I would not see his face, and only be aware of his plight after we had driven by alerted to the fact by a fellow passenger as I was uploading a video to Instagram.
Yet, I would think of him too and his life which was now over. Who will pay for his rehabilitation, for his medical bill? Will he be able to work again? How will he survive if he can't? What if he has taken out a loan to pay for his bike? Has he got a family?
The life, which he led, just a fraction of a second before his crash, is gone now, gone forever and he will never be who he was again, here, in this world where your utilities are cut off, and you are evicted instantly if your bills aren’t paid on time.
To live in Jamaica is to be a tightrope walker, without fear and without a safety net, always waiting to fall into this paradox where those at the bottom still fall the furthest.
I dwelled on the bloodied face I never saw. Reimagining the pain etched upon it, which had been described to me.
I dwelled on him, as I sat on the white sands of the beach sipping on a rum and coke and looking out to sea. Out far beyond the fat European tourists, I imagined to be Mafia Dons on vacation, and the awkward older women gingerly taking off their knickers from under their towels that shielded their modesty from the eyes that weren’t interested.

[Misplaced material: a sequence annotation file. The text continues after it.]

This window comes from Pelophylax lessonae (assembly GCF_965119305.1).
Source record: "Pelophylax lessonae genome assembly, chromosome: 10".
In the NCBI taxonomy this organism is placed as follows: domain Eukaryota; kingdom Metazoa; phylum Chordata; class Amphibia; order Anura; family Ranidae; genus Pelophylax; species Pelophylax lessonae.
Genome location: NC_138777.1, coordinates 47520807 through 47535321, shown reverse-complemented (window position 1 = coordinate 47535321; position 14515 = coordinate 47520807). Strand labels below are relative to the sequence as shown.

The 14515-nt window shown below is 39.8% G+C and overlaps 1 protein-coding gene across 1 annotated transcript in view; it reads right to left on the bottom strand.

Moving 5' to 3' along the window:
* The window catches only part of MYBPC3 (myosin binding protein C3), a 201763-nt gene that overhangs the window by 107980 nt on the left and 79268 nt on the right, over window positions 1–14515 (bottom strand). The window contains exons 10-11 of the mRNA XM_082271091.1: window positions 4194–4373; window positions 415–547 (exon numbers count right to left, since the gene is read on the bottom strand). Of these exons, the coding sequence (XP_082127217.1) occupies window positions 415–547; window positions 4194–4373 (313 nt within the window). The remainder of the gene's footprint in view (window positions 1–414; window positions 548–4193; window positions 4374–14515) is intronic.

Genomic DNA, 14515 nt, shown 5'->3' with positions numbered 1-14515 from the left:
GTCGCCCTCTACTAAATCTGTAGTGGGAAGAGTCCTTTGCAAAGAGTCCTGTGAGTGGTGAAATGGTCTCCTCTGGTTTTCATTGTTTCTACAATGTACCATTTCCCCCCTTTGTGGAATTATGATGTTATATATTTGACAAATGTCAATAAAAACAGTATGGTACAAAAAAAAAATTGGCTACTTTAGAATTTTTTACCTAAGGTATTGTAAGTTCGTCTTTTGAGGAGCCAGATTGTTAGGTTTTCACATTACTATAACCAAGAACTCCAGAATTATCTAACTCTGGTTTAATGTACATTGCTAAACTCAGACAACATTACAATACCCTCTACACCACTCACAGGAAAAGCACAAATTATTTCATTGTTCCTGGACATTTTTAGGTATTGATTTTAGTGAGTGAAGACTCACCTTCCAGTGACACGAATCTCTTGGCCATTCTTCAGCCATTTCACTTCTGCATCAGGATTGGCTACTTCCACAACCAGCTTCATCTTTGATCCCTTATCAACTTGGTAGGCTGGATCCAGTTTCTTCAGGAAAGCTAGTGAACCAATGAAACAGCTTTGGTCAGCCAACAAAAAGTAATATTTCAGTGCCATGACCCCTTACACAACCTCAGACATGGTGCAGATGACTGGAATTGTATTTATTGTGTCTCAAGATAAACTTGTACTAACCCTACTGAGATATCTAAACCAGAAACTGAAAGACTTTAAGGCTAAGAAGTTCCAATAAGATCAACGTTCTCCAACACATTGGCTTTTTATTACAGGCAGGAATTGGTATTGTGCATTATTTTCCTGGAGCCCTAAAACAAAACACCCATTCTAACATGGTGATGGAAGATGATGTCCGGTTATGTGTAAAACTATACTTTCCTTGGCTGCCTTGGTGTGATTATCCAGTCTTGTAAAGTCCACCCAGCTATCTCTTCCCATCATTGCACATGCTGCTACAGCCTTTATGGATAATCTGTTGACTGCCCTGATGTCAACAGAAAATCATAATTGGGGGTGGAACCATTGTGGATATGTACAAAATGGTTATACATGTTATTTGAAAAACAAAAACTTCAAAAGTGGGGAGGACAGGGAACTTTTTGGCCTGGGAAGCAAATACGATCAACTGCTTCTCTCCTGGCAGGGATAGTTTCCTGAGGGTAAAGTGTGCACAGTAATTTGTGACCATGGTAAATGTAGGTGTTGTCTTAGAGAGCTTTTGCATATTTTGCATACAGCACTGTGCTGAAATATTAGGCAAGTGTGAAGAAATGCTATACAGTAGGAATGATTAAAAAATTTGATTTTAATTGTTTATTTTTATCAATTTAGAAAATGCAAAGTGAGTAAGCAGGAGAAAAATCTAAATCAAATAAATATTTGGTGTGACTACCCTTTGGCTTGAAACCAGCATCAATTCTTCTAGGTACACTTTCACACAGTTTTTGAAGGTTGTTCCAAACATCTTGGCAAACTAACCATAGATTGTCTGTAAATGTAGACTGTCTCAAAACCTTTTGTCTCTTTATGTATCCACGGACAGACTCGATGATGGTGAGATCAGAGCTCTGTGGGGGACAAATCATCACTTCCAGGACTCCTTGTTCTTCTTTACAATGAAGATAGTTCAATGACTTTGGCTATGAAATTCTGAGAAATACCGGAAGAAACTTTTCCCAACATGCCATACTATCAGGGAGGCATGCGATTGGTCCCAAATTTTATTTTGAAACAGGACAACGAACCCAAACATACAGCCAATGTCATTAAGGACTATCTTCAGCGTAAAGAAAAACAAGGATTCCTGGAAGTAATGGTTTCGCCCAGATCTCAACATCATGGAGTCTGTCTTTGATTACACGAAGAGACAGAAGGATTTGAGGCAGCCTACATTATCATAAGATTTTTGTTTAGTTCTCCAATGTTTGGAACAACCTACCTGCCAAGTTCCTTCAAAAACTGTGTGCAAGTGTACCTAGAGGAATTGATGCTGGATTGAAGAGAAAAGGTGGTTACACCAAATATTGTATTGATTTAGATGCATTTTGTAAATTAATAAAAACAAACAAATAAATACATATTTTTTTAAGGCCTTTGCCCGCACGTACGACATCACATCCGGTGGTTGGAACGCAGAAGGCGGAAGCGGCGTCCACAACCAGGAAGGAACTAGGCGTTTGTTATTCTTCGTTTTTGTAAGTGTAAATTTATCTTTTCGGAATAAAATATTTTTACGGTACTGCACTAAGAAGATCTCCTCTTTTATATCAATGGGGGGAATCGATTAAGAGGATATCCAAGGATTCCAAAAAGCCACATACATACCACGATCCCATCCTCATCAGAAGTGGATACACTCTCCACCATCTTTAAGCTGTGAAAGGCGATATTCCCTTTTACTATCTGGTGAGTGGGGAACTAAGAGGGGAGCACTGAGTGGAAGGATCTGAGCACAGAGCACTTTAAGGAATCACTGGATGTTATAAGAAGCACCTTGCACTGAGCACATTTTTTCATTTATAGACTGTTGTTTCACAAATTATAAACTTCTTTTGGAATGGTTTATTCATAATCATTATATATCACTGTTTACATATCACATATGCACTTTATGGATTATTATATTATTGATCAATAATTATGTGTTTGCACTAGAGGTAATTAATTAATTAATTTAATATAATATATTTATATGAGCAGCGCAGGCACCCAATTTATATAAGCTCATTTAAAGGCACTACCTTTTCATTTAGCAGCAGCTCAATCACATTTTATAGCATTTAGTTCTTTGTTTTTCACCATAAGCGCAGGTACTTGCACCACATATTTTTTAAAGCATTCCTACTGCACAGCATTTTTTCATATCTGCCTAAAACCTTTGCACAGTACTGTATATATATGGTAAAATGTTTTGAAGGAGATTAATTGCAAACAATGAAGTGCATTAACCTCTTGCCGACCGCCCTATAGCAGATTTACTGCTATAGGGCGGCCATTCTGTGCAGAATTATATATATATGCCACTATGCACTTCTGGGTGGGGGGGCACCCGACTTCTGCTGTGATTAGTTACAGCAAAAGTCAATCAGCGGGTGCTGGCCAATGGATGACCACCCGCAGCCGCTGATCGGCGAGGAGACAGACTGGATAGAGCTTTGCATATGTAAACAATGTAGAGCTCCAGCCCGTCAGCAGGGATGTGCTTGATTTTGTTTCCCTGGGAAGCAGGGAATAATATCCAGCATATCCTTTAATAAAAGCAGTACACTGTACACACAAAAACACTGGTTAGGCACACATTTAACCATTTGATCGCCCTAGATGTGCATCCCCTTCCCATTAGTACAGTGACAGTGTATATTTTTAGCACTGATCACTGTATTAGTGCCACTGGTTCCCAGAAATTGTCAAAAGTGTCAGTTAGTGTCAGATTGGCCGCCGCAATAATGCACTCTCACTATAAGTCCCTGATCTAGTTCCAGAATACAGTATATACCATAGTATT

Out far beyond the jet skis and speedboats - I would dwell on him. My thoughts wandering out further to sea, until they would meet a horizon ending under a dark, brooding sky. That would rain down on us all, and on me, to spite me, I imagined, for not really caring at all, for the lives I did not know, the lives which have ended, as my own continued all the same.
To truly live in Jamaica, one must live behind an emotionally cool shield. One must batten down the hatches and pull up the drawbridges, and never let the pain of others reach you.
One must ignore the beggars at the traffic lights, with outstretched arms and empty palms. One must ignore the wiry framed men who sleep on the footpaths in the baking sun; as to care is to show weakness and weakness can be exploited. They can be used against you, weakness can kill you.